Organisation key for station cook

Bailey Harris comes from an urban background but always had aspirations to be involved in the...
Bailey Harris comes from an urban background but always had aspirations to be involved in the rural sector. She is enjoying her new role as station cook at Nokomai Station. PHOTO: SUPPLIED
As a young girl growing up in the suburbs of Dunedin, Bailey Harris can recall a strong desire to one day work as a farm cook and nanny and she chuckles while she chats to Southern Rural Life with the realisation she has been doing just that.

Miss Harris, 24, has recently started a new job at Nokomai Station in Southland as the station cook, moving there from Rocklands Station at Lee Stream.

She had juggled the Rocklands cook job alongside nannying for a nearby family and took on a third job also nannying at Macraes.

"I was always on the go; it did get pretty hectic at times but it was definitely doable. I am at my most productive when I am busy," she said.

Moving to Nokomai has been a welcome change and she is enjoying focusing on just the one job as the station cook for four shepherds "and a couple more every so often". She cooks breakfast, morning tea, lunch, and dinner Monday to Friday for the staff.

The day starts about 5.30am for Miss Harris. Food preparation and cooking for the day’s meals takes most of the morning.

"I have a few hours off in the middle of the afternoon before coming back to finish dinner and serve. I have dinner with the staff which I enjoy. I do quite like my own company but it’s nice to have a debrief with the guys at the end of the day and talk about the plans for the weekend or whatever. Some of the conversations are pretty hard case, not that I would repeat them here," she said, laughing.

Being organised with meal planning and ordering is something she takes pride in and uses the afternoon downtime to write lists and double-check she does not already have the ingredients.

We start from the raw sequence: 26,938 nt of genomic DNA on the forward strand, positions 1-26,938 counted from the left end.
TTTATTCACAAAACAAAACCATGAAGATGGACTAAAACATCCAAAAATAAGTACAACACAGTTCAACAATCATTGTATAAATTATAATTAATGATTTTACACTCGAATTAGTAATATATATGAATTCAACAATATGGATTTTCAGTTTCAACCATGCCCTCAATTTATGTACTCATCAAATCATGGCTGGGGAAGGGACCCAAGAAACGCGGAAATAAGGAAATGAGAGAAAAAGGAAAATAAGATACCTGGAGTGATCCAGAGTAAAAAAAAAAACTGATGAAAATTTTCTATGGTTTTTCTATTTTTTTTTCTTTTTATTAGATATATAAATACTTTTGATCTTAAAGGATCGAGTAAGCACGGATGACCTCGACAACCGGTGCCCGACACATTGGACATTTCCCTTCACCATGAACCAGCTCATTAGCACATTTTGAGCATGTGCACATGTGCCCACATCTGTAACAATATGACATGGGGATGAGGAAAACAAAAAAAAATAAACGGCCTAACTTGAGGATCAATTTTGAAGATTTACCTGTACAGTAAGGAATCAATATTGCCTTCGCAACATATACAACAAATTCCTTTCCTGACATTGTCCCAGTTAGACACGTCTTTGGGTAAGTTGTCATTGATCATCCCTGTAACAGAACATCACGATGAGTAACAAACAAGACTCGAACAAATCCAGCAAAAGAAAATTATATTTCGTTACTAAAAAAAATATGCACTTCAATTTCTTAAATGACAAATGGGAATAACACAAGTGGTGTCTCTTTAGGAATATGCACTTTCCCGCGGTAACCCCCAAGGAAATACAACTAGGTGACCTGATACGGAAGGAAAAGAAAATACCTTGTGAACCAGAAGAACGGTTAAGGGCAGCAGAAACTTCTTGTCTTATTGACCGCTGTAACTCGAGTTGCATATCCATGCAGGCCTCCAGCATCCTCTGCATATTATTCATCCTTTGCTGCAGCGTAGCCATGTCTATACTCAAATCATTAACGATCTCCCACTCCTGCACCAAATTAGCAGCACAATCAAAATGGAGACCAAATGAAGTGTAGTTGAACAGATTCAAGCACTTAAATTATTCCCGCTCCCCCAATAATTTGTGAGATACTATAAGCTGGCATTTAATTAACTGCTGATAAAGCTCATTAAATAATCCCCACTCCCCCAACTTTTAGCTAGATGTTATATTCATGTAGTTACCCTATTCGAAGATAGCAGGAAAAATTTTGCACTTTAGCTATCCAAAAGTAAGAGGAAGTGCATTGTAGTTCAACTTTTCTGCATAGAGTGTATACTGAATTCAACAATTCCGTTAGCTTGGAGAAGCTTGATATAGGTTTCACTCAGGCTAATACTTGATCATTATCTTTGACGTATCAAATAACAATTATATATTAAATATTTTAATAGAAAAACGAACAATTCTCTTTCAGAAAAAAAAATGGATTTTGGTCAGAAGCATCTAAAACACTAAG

"It’s important to be organised — we are 25 minutes to the nearest shop at Lumsden and an hour to Queenstown so you can’t just zip to the shop if you don’t have something, you have to be able to make do. Once or twice, I have gotten halfway through baking something and realised ‘bugger, I really don’t have what I need for this’ which is when I will turn to Google and most of the time I can make it work."

She also gets inspiration from foodie influencers on TikTok and Instagram.

"YouTube is also really handy if I am not sure how to make something."

With more spare time now she is no longer nannying as well, Miss Harris is enjoying looking after the 12 station hens which supply them with plenty of eggs and she and the shepherds have planted potatoes and other vegetables to enjoy through the summer.

She laughed that sometimes she felt she had it too easy.

"When I have finished all my jobs inside and I get to potter around in the sunshine in the garden, it does feel more like I am semi-retired at the ripe old age of 24. It doesn’t really feel like work as I enjoy it so much."

There were no challenges she could not overcome in the job. Sometimes plans changed and she found herself making packed lunches at the last minute, "but that all comes with the job, so I try to not let it fluster me".

Miss Harris credits the opportunities she took at high school, particularly in food technology.

"I did my food handling certificate which has taken me quite a long way so far."

Having a strong work ethic and seeking efficiencies in the kitchen had also been useful.

"Making things from scratch keeps the food costs down and actually goes a lot further than store-bought, too," she said.

By Alice Scott

 

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